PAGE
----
WASHINGTON (AP) — President Barack Obama hailed on Saturday an agreement reached by nearly 200 nations that’s designed to curb global warming, saying that it will mean less of the carbon pollution that threatens the planet and more economic growth driven by investments in clean energy.
Top Republicans in Congress dismissed the pact as nothing more than a long-term planning document and said that Obama was making promises he won’t be able to keep in the months and years ahead.
Obama, speaking from the White House, sought to trumpet what could be a legacy-defining achievement, if the Republican-controlled Congress or the courts don’t block him or his successors reverse him.
He said the world leaders meeting in Paris “met the moment” and that people can be more confident the planet will be in better shape for the next generation.
“I believe this moment can be a turning point for the world,” Obama said. “We’ve shown that the world has both the will and the ability to take on this challenge.”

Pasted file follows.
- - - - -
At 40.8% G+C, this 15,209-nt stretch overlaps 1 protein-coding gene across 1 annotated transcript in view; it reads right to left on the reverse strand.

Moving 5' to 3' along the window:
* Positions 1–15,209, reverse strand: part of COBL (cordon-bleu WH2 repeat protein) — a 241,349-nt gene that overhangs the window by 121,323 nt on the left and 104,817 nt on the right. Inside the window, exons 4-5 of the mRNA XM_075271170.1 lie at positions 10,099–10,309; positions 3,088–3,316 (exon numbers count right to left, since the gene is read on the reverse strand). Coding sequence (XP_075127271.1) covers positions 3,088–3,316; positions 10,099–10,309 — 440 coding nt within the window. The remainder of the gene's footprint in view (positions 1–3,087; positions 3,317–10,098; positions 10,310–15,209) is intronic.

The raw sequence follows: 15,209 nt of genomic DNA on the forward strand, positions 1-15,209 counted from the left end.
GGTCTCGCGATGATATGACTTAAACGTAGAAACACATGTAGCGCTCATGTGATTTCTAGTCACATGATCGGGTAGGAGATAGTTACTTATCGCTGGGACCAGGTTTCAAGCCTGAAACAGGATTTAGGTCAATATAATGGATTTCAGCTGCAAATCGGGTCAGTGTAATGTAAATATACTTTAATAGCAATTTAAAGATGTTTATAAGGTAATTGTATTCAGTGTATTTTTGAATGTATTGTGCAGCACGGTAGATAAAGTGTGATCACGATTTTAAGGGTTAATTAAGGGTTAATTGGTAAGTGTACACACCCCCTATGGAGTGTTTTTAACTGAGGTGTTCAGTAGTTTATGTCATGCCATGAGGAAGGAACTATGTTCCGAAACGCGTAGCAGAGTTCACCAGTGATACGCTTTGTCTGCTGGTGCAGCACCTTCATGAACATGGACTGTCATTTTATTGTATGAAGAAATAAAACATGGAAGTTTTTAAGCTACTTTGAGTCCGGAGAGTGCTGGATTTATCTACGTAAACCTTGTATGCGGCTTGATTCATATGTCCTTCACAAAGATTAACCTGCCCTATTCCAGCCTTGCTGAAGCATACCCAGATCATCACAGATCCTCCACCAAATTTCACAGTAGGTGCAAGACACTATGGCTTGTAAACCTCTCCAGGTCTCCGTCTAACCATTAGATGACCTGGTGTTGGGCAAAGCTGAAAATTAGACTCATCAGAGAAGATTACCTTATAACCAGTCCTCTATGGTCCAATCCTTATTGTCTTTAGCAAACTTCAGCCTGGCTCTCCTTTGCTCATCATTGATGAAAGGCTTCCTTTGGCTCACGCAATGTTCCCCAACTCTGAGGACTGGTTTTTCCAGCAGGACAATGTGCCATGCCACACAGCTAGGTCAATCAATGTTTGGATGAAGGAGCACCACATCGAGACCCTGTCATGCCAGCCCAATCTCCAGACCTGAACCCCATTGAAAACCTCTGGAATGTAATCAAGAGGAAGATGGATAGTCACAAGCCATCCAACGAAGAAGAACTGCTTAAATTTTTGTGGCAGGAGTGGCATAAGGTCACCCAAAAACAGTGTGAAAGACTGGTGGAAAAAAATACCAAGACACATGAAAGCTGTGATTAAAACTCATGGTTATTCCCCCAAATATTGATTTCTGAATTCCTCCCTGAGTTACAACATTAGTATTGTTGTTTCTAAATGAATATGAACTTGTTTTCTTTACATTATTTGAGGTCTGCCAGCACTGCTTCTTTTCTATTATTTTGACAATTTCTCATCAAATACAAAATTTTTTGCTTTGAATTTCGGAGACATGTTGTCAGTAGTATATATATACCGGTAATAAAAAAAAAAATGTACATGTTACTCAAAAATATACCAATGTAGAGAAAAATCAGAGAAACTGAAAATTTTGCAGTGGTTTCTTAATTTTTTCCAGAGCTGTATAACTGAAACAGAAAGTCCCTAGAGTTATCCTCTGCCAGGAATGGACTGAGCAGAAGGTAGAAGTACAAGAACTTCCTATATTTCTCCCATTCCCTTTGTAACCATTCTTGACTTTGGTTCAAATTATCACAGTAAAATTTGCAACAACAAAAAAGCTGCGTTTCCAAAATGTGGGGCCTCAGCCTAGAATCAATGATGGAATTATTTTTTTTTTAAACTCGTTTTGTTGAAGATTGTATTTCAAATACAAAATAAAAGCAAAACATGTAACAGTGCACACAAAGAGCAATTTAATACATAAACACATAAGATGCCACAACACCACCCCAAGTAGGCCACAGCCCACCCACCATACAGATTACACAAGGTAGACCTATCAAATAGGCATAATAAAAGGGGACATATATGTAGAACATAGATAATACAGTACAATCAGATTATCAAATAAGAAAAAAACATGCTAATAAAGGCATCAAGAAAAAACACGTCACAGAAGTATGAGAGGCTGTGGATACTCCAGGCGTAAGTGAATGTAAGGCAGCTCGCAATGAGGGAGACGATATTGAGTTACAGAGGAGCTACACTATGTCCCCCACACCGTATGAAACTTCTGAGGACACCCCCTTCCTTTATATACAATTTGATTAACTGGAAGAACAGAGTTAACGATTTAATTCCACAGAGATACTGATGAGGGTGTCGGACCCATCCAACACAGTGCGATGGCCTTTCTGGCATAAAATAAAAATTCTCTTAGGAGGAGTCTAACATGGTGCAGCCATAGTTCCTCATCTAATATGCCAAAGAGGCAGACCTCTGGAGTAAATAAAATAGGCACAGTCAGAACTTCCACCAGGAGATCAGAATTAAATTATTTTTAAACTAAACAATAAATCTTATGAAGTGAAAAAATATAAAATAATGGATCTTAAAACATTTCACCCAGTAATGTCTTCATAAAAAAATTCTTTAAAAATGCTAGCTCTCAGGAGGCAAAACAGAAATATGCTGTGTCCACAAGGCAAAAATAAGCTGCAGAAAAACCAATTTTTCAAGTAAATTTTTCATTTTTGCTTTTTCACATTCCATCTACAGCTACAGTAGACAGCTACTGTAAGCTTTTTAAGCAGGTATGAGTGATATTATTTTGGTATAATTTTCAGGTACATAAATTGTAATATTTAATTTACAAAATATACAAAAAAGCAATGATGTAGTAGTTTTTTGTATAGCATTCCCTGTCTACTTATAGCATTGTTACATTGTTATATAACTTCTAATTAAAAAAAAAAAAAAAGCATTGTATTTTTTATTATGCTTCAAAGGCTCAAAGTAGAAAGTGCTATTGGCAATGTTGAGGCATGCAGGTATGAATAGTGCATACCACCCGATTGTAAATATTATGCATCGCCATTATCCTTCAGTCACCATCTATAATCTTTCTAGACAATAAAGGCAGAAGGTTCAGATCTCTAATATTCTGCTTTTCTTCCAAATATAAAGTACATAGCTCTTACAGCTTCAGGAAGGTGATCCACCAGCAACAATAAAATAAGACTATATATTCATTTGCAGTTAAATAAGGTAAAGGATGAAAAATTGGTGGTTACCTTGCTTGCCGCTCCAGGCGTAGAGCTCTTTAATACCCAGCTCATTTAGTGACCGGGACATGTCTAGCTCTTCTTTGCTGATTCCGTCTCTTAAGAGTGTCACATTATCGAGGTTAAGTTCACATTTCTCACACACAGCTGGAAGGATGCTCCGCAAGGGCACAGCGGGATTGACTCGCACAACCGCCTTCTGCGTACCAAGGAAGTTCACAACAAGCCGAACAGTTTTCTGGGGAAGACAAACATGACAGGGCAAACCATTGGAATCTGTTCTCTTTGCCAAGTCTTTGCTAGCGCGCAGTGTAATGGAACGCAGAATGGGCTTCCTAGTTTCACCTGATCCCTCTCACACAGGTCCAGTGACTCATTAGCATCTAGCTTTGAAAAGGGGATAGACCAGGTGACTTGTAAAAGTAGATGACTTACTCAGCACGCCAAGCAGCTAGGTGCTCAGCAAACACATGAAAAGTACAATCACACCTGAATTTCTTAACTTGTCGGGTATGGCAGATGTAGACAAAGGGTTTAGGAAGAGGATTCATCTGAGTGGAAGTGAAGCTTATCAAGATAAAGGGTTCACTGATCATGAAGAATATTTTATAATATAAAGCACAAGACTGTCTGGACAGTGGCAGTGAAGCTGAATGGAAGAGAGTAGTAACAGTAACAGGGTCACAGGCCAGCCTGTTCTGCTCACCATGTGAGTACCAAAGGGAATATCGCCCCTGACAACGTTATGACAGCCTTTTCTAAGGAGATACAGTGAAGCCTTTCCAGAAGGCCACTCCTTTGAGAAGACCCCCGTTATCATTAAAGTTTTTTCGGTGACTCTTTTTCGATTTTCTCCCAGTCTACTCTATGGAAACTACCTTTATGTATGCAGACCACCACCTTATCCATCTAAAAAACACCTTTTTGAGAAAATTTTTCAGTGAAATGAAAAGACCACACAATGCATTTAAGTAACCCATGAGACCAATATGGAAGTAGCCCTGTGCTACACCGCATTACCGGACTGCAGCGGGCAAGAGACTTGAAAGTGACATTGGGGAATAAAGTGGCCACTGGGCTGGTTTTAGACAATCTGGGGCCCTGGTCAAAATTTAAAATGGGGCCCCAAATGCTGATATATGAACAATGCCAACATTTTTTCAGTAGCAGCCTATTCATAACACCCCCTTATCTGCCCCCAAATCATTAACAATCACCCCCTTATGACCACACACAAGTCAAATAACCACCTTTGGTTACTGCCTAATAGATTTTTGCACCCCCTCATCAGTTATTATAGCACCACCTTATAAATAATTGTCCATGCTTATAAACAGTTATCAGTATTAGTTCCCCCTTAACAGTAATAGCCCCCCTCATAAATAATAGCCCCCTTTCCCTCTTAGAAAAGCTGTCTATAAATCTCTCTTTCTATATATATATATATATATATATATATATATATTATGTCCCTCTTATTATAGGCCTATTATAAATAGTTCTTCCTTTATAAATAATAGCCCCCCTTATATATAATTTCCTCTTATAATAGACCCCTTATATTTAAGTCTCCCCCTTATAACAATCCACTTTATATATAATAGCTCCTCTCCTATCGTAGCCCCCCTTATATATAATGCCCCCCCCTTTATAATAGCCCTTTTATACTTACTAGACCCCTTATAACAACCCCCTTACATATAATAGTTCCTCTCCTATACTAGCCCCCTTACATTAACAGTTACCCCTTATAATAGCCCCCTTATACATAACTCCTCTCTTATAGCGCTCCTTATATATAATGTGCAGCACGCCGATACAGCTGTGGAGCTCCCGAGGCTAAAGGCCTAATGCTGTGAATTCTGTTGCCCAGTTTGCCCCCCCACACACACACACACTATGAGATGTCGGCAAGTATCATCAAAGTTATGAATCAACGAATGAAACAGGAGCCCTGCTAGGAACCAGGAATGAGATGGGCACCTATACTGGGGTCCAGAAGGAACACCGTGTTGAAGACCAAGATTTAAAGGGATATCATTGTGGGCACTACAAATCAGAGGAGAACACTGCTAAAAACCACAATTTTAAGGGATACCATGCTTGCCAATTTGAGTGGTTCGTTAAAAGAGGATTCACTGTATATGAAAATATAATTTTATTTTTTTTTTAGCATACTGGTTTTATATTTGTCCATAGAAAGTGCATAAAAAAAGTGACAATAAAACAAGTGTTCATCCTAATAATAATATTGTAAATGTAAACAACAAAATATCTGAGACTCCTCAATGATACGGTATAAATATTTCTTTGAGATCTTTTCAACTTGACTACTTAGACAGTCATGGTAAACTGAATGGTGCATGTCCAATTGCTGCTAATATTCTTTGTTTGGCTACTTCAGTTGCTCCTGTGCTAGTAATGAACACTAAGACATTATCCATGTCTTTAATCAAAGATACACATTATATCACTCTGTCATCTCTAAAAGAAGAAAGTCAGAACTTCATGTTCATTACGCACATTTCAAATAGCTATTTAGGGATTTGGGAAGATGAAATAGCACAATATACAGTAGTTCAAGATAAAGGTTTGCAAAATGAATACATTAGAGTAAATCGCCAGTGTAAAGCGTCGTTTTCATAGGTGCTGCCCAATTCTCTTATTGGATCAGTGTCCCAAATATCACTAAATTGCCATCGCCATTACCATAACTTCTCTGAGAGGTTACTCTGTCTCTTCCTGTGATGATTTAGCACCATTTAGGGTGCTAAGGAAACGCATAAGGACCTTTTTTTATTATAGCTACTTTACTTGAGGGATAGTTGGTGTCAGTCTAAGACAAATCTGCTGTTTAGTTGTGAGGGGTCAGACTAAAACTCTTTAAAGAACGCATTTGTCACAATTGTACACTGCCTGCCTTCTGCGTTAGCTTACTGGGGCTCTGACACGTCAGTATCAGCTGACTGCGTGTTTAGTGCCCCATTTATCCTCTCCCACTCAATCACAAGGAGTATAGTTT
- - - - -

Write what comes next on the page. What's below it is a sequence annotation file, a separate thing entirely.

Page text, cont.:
He said the climate agreement “offers the best chance to save the one planet we have.”
Obama said the agreement is not perfect, but sets a framework that will contain periodic reviews and assessments to ensure that countries meet their commitments to curb carbon emissions.
As technology advances, targets can be updated over time. The agreement also calls for supporting the most vulnerable nations as they pursue cleaner economic growth.
“In short, this agreement will mean less of the carbon pollution that threatens our planet and more of the jobs and economic growth driven by low-carbon investments,” Obama said.
The climate talks have generated opposition from Republicans who control Congress.
They say Obama’s commitment to reduce emissions from U.S. power plants would cost thousands of American jobs and raise electricity costs.
Republican Sen. James Inhofe of Oklahoma said that Americans can expect the administration to cite the agreement as an excuse for establishing emission targets for every sector of the U.S. economy.
And Senate Majority Leader Mitch McConnell of Kentucky said Obama is “making promises he can’t keep, writing checks he can’t cash, and stepping over the middle class to take credit for an `agreement’ that is subject to being shredded in 13 months.”
Several Democratic lawmakers applauded Obama’s efforts. Sen. Harry Reid, the Democratic minority leader, said climate change poses one of the the greatest threats the world has ever known, and that no country acting alone can stem the tide.
“The time to act is now,” Nevada’s Reid said.